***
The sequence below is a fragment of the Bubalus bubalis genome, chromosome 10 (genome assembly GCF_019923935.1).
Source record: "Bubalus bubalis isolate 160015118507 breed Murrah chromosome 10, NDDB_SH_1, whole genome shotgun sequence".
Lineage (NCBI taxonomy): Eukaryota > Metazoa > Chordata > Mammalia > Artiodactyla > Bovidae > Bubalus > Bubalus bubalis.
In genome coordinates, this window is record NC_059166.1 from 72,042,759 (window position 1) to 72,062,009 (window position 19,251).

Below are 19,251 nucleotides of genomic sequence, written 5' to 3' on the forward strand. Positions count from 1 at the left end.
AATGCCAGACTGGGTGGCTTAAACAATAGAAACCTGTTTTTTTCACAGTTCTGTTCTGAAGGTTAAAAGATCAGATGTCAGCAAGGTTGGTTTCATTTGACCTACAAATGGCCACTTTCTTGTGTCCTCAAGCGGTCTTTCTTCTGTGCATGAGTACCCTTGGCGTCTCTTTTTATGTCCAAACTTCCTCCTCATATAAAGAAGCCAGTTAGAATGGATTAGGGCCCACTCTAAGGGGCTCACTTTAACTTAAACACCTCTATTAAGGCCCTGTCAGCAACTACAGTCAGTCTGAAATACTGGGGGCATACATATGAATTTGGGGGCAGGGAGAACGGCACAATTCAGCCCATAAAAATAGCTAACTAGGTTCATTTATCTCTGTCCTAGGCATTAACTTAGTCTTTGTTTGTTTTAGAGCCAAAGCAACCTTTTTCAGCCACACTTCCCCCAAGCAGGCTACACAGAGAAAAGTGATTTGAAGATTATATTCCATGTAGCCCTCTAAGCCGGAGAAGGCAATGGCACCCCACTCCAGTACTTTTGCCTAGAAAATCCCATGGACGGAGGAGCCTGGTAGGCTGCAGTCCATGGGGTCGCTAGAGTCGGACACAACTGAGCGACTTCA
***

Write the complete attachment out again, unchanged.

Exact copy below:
The sequence below is a fragment of the Bubalus bubalis genome, chromosome 10 (genome assembly GCF_019923935.1).
Source record: "Bubalus bubalis isolate 160015118507 breed Murrah chromosome 10, NDDB_SH_1, whole genome shotgun sequence".
Lineage (NCBI taxonomy): Eukaryota > Metazoa > Chordata > Mammalia > Artiodactyla > Bovidae > Bubalus > Bubalus bubalis.
In genome coordinates, this window is record NC_059166.1 from 72,042,759 (window position 1) to 72,062,009 (window position 19,251).

Below are 19,251 nucleotides of genomic sequence, written 5' to 3' on the forward strand. Positions count from 1 at the left end.
AATGCCAGACTGGGTGGCTTAAACAATAGAAACCTGTTTTTTTCACAGTTCTGTTCTGAAGGTTAAAAGATCAGATGTCAGCAAGGTTGGTTTCATTTGACCTACAAATGGCCACTTTCTTGTGTCCTCAAGCGGTCTTTCTTCTGTGCATGAGTACCCTTGGCGTCTCTTTTTATGTCCAAACTTCCTCCTCATATAAAGAAGCCAGTTAGAATGGATTAGGGCCCACTCTAAGGGGCTCACTTTAACTTAAACACCTCTATTAAGGCCCTGTCAGCAACTACAGTCAGTCTGAAATACTGGGGGCATACATATGAATTTGGGGGCAGGGAGAACGGCACAATTCAGCCCATAAAAATAGCTAACTAGGTTCATTTATCTCTGTCCTAGGCATTAACTTAGTCTTTGTTTGTTTTAGAGCCAAAGCAACCTTTTTCAGCCACACTTCCCCCAAGCAGGCTACACAGAGAAAAGTGATTTGAAGATTATATTCCATGTAGCCCTCTAAGCCGGAGAAGGCAATGGCACCCCACTCCAGTACTTTTGCCTAGAAAATCCCATGGACGGAGGAGCCTGGTAGGCTGCAGTCCATGGGGTCGCTAGAGTCGGACACAACTGAGCGACTTCA